the big industry down there don’t seem to be particularly susceptible.
They’re a little more susceptible if they’re shipping the product overseas
and it stays in storage a long time and if the population is fairly high
on the bulb when it comes into storage. But if you’re pulling your garlic
out green, and it’s taking a long time to dry down, they can act on your crop
during that period of time, and they can continue to act after you plant
your seed back out for a period of time. It’s all poorly defined what that
period of time that really means and it relates to the populations that
you’re dealing with. So the bottom line is it’s best not to have grain in
your rotation that will tend to aggravate them a little bit, other things
seem to disfavour them a little more, they can still probably be a problem,
nevertheless, and there are probably ways to treat them, even organically,
as you are planting your seed back out, probably with a disinfectant of
some kind, like chlorine, I can’t remember if that’s allowed in the U.S.,
I know that it’s allowed(?) in Canada. Garlic can stand a chlorine dip
for probably a few minutes, diluted bleach 1 to 10, probably a diluted
alcohol or even an undiluted alcohol might help. Some of you might even
have your own formula and would share it or know already how to deal with
this, but it can be an issue although there kind of the last thing you
think of. Usually you see some kind of scarring on the cloves under the
leaf sheathes and that scarring is sometimes related to their activity.
That’s all I’m going to say unless you want to talk about it more now or later.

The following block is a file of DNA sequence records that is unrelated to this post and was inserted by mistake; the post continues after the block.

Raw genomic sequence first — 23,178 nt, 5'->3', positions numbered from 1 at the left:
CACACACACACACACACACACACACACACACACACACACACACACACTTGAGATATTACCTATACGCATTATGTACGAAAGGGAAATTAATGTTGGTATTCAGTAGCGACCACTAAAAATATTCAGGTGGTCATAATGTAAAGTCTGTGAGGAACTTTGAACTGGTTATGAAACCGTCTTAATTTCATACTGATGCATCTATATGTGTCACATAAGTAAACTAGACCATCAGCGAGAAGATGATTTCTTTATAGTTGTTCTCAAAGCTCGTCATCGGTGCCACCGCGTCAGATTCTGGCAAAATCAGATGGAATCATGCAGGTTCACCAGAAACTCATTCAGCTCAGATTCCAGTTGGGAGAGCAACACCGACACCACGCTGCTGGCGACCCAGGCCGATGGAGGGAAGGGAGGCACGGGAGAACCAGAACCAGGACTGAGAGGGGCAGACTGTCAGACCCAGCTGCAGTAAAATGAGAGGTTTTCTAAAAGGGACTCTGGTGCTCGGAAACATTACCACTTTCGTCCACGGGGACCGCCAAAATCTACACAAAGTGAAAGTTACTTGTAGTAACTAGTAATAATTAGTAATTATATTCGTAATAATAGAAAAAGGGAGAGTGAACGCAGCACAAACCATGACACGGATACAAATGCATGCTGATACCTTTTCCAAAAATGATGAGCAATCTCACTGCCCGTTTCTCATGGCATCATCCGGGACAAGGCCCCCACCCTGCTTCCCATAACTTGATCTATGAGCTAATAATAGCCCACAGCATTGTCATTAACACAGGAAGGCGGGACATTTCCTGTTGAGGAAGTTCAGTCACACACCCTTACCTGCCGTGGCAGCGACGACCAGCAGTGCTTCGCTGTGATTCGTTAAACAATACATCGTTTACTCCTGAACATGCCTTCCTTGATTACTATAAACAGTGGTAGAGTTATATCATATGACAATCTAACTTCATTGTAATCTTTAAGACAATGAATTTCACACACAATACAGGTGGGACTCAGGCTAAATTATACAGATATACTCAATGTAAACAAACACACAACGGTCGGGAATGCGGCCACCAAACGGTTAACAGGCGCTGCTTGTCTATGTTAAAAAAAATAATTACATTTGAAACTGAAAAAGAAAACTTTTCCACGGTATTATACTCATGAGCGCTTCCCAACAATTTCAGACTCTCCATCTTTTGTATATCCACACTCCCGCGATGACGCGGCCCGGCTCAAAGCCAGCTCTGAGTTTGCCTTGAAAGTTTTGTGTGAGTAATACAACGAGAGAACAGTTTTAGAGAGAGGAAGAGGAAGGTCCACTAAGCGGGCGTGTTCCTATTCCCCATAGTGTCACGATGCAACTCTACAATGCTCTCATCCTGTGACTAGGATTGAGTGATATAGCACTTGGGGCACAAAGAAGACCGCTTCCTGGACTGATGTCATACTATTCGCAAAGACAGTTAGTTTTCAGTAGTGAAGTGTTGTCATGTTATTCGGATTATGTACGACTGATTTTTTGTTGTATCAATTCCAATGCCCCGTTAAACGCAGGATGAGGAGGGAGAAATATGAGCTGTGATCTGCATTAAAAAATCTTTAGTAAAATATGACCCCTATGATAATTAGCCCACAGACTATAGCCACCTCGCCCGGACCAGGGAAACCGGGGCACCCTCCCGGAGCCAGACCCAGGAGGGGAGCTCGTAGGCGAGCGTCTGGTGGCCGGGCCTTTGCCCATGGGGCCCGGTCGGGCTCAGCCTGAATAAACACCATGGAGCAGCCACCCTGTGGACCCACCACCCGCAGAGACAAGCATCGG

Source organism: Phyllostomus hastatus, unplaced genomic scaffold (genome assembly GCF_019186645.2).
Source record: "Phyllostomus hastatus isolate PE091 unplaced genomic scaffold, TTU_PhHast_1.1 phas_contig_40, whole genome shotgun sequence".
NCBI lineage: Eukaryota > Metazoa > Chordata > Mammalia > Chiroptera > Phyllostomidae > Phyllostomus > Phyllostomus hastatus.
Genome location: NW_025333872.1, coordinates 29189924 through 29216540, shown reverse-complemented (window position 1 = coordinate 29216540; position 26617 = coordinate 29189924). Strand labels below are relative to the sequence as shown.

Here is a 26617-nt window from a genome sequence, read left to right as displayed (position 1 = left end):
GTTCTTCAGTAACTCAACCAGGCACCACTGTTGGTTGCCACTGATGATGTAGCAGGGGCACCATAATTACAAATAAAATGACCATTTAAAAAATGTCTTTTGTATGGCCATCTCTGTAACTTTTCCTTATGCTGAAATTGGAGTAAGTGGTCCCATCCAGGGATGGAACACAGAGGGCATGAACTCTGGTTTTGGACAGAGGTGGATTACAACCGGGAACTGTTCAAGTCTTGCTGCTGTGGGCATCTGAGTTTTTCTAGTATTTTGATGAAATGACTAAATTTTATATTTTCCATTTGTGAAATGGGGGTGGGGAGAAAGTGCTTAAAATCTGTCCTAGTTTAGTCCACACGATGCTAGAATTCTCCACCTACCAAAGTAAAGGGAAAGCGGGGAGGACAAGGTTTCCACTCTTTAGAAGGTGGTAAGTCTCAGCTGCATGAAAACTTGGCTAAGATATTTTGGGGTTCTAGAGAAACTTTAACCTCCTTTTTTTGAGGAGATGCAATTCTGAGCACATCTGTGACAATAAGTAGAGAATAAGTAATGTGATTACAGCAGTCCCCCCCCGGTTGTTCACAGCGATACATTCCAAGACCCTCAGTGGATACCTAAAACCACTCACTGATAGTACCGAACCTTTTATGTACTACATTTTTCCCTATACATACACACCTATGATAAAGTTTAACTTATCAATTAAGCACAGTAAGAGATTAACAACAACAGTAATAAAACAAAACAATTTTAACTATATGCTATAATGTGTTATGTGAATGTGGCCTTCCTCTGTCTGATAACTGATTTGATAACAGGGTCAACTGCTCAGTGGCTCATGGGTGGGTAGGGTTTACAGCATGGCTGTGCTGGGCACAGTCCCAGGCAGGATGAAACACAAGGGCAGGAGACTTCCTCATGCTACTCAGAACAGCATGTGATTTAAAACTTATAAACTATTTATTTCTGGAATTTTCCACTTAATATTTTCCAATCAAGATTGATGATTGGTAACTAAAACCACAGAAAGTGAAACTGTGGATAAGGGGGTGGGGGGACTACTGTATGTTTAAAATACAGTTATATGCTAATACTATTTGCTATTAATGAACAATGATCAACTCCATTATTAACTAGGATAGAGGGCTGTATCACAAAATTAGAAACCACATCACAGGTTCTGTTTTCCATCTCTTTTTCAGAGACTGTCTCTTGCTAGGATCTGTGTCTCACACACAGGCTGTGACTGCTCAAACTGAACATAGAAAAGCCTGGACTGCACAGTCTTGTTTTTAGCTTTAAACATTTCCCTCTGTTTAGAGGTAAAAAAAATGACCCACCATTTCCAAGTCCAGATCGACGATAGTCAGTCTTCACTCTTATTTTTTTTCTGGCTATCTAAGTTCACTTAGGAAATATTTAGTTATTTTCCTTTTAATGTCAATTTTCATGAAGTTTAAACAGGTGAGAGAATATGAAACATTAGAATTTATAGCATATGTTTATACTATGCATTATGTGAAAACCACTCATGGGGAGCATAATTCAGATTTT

This is another disease which frankly very few people know or think about
because they think it’s normal to some extent. I think that a lot of the
drier areas of the world, like California or Oregon where I work, we tend
to see this surface discoloration of bulbs if they stay damp a little bit
too long in the field. We tend to dry things down in the field rather than
in a shed, so if the soil has more moisture, gets more rainfall or an
irrigation that was not
scheduled you can get a lot more of this discoloration on the seed. We
tend to ignore it on fresh market garlic that could be a disaster, so they
tend to pull up fresh market garlic even in California, even though it’s
dried out, they pull it up earlier than it would be for a seed lot to avoid
this discoloration. It tends to be mostly caused by this fungus
and so it is probably an honest disease although we tend to discount it or
ignore it as more of a post harvest issue. I don’t know what kind of a
problem they cause for you here but if you think it is a problem we can
discuss it but it’s not something that any of us much of an expert on.
In parts of the world where it’s really wet all the way through harvest and
stuff going into storage it can take the cloves down and make them pretty
ugly and ruin them. I don’t know of anywhere that happens in North America
but all reports of this are from Korea, or Brazil, or somewhere so I don’t
know that it’s a big problem but we do have the fungus and presumably in the
right conditions it can take it pretty ugly. This is just a picture of the
fungus, not particularly important for you to see that. And these are some
pictures of it. I think this can start to look like some of the other problems
we get so I am a little uncomfortable saying that all that is Embellisia
but maybe it is.

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I’m sorry I actually switched diseases, Embellisia can look a little like
this, this is that is described out of washington just a couple of years ago